Quite a scary thought – are we witnessing the beginning of the 4th industrial revolution, driven by big data sets that facilitate the development of artificial intelligence? If so, what does this mean and how will AI impact our lives?
Many, particularly marketers, work daily with AI. It is key to managing and maximising performance of the incredibly large and complex data sets driven, for example, by the need to monitor highly intricate paid AdWords campaigns. Artificial Intelligence is also one of the key technologies that has given robotics the biggest boost, through facilitating flexible decisions in real time (source). AI is therefore already impacting the working lives of many, particularly those involved in manufacturing, tech sectors, predictive analysis (Economics and Meteorology) and even content generation, through tools such as ChatGPT.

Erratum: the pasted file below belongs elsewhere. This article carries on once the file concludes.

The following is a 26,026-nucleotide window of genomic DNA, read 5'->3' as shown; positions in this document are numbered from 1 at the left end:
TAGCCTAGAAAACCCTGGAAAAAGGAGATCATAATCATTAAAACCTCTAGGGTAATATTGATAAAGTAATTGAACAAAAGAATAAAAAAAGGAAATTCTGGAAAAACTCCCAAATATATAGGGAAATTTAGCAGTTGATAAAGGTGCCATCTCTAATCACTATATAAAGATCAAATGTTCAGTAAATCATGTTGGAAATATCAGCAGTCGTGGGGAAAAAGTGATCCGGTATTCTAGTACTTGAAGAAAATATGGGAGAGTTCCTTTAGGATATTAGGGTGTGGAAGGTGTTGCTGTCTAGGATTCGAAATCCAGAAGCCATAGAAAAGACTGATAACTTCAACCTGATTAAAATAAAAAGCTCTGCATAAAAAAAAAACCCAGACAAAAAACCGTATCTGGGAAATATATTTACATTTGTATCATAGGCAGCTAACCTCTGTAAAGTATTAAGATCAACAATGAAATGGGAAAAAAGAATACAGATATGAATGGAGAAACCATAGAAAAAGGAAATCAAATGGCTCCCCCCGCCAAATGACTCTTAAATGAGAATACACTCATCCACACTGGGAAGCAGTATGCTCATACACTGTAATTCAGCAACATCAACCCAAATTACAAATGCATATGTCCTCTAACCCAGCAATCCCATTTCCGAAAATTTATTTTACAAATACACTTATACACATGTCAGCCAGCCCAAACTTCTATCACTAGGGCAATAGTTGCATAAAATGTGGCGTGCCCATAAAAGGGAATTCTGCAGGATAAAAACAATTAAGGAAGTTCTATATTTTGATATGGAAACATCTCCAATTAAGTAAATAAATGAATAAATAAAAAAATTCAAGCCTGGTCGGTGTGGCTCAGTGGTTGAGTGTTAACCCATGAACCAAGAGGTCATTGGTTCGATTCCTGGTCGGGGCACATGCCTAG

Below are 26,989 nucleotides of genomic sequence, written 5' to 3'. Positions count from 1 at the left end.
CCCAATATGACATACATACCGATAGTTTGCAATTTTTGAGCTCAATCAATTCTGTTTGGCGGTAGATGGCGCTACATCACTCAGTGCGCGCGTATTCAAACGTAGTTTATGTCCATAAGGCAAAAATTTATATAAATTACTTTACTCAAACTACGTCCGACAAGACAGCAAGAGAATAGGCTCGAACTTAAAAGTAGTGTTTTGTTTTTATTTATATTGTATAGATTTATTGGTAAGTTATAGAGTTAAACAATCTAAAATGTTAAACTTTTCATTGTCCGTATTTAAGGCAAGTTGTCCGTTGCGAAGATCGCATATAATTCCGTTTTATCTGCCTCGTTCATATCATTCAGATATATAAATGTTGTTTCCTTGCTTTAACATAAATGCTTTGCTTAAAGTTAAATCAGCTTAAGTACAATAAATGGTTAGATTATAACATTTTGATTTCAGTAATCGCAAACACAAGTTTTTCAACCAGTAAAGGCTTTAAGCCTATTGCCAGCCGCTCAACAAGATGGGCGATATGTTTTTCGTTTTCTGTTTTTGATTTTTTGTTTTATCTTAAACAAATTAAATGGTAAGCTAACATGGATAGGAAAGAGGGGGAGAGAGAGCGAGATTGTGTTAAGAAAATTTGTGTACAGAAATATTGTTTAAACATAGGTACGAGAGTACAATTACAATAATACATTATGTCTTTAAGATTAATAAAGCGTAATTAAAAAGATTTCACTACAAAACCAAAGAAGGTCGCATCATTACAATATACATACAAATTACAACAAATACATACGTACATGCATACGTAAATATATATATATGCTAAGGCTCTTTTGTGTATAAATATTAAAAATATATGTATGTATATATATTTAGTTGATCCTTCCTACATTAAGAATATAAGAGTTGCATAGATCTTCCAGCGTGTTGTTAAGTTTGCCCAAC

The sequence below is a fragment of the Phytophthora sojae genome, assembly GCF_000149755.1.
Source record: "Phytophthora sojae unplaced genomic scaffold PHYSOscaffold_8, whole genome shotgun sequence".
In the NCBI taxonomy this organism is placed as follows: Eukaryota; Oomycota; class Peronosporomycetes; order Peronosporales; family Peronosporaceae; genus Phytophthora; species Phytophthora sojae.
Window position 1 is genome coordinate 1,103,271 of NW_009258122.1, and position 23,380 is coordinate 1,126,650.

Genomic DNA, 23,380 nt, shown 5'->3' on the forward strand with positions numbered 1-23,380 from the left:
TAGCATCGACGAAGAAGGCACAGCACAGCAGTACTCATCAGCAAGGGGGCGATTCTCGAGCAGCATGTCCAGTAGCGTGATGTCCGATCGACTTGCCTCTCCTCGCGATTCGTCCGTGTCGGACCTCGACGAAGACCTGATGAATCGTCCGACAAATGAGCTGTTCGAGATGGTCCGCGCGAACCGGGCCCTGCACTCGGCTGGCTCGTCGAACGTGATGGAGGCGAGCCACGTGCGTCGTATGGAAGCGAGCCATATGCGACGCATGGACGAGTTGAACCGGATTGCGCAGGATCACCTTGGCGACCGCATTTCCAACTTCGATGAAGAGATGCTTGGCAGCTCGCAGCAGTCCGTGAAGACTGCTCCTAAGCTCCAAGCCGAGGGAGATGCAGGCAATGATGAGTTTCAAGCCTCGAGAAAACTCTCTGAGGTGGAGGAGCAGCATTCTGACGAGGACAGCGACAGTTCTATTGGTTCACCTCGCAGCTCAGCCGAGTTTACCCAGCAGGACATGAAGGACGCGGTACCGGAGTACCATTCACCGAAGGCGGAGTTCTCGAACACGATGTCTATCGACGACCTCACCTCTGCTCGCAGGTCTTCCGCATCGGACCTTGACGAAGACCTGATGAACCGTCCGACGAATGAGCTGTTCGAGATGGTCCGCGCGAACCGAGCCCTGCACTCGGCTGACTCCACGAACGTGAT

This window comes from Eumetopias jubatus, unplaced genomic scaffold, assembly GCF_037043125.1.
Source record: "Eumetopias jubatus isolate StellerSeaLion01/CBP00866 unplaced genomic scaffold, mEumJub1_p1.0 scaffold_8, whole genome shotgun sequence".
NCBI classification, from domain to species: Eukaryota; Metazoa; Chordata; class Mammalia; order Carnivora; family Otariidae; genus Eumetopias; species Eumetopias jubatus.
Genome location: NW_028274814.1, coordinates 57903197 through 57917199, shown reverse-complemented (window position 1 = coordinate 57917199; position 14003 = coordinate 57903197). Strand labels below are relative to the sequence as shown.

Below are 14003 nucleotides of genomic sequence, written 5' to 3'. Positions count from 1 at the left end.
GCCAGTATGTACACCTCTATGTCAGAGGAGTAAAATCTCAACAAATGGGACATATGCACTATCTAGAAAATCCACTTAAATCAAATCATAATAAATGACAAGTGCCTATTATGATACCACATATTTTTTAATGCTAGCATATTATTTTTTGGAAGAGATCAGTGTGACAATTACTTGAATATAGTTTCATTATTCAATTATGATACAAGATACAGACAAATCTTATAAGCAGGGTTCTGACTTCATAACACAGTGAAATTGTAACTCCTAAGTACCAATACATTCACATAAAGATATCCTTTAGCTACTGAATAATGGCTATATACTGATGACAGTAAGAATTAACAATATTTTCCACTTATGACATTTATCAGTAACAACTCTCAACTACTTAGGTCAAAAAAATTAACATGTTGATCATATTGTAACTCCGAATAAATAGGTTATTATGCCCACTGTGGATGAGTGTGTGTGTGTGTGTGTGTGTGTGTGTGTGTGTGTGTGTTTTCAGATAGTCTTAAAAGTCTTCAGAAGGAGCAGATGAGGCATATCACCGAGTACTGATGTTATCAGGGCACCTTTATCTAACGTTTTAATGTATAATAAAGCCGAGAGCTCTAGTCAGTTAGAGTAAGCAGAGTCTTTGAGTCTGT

However, what are the takeaways and lessons to be learned from previous industrial revolutions?
When researching timelines of the 2nd and 3rd industrial revolutions they, quite alarmingly, collide with cataclysmic events. For example, the former started in Britain and ran from 1870 to 1914 (source), whereas the latter ran from the 1950s to the 1990s (source), or in other words the 2nd industrial revolution immediately preceded WWI and the 3rd Industrial revolution coincided with the Cold War.